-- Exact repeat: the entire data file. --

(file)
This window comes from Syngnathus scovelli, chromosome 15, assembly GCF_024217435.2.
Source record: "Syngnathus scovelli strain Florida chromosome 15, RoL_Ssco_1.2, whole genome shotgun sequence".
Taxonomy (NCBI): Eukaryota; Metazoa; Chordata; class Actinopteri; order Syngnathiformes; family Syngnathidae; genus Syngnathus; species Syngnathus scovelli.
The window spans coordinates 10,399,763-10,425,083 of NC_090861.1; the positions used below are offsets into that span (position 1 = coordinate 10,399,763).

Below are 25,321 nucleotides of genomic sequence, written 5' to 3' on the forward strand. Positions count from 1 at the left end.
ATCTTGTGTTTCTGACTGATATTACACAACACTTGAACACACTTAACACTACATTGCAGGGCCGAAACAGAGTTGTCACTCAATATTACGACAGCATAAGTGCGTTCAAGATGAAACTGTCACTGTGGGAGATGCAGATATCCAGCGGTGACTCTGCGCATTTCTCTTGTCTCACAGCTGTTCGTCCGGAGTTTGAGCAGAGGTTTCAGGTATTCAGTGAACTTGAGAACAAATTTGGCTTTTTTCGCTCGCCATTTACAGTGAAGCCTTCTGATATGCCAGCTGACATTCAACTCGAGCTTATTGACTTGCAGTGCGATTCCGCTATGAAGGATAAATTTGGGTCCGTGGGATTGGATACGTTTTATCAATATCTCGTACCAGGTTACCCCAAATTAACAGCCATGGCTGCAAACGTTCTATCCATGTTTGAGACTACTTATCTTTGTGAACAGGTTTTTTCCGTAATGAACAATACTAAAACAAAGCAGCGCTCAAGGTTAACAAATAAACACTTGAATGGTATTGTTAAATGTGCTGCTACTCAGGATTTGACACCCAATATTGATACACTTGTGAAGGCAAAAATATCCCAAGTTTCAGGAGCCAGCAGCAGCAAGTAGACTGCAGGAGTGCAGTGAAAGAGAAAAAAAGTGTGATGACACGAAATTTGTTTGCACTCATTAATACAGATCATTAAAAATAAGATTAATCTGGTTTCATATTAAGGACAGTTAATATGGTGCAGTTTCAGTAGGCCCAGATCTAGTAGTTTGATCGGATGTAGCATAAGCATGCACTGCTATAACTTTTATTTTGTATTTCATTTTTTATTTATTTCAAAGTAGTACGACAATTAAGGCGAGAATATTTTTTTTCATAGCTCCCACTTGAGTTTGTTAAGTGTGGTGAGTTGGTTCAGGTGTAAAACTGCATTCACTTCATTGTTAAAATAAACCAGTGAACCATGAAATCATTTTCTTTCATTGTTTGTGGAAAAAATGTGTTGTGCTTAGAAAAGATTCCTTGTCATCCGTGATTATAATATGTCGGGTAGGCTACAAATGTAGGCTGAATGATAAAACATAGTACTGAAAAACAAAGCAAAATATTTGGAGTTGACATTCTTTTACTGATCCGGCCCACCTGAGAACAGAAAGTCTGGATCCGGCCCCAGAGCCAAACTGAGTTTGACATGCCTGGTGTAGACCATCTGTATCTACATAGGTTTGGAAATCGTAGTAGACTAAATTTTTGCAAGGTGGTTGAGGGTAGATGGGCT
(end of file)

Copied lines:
This window comes from Syngnathus scovelli, chromosome 15, assembly GCF_024217435.2.
Source record: "Syngnathus scovelli strain Florida chromosome 15, RoL_Ssco_1.2, whole genome shotgun sequence".
Taxonomy (NCBI): Eukaryota; Metazoa; Chordata; class Actinopteri; order Syngnathiformes; family Syngnathidae; genus Syngnathus; species Syngnathus scovelli.
The window spans coordinates 10,399,763-10,425,083 of NC_090861.1; the positions used below are offsets into that span (position 1 = coordinate 10,399,763).

Below are 25,321 nucleotides of genomic sequence, written 5' to 3' on the forward strand. Positions count from 1 at the left end.
ATCTTGTGTTTCTGACTGATATTACACAACACTTGAACACACTTAACACTACATTGCAGGGCCGAAACAGAGTTGTCACTCAATATTACGACAGCATAAGTGCGTTCAAGATGAAACTGTCACTGTGGGAGATGCAGATATCCAGCGGTGACTCTGCGCATTTCTCTTGTCTCACAGCTGTTCGTCCGGAGTTTGAGCAGAGGTTTCAGGTATTCAGTGAACTTGAGAACAAATTTGGCTTTTTTCGCTCGCCATTTACAGTGAAGCCTTCTGATATGCCAGCTGACATTCAACTCGAGCTTATTGACTTGCAGTGCGATTCCGCTATGAAGGATAAATTTGGGTCCGTGGGATTGGATACGTTTTATCAATATCTCGTACCAGGTTACCCCAAATTAACAGCCATGGCTGCAAACGTTCTATCCATGTTTGAGACTACTTATCTTTGTGAACAGGTTTTTTCCGTAATGAACAATACTAAAACAAAGCAGCGCTCAAGGTTAACAAATAAACACTTGAATGGTATTGTTAAATGTGCTGCTACTCAGGATTTGACACCCAATATTGATACACTTGTGAAGGCAAAAATATCCCAAGTTTCAGGAGCCAGCAGCAGCAAGTAGACTGCAGGAGTGCAGTGAAAGAGAAAAAAAGTGTGATGACACGAAATTTGTTTGCACTCATTAATACAGATCATTAAAAATAAGATTAATCTGGTTTCATATTAAGGACAGTTAATATGGTGCAGTTTCAGTAGGCCCAGATCTAGTAGTTTGATCGGATGTAGCATAAGCATGCACTGCTATAACTTTTATTTTGTATTTCATTTTTTATTTATTTCAAAGTAGTACGACAATTAAGGCGAGAATATTTTTTTTCATAGCTCCCACTTGAGTTTGTTAAGTGTGGTGAGTTGGTTCAGGTGTAAAACTGCATTCACTTCATTGTTAAAATAAACCAGTGAACCATGAAATCATTTTCTTTCATTGTTTGTGGAAAAAATGTGTTGTGCTTAGAAAAGATTCCTTGTCATCCGTGATTATAATATGTCGGGTAGGCTACAAATGTAGGCTGAATGATAAAACATAGTACTGAAAAACAAAGCAAAATATTTGGAGTTGACATTCTTTTACTGATCCGGCCCACCTGAGAACAGAAAGTCTGGATCCGGCCCCAGAGCCAAACTGAGTTTGACATGCCTGGTGTAGACCATCTGTATCTACATAGGTTTGGAAATCGTAGTAGACTAAATTTTTGCAAGGTGGTTGAGGGTAGATGGGCT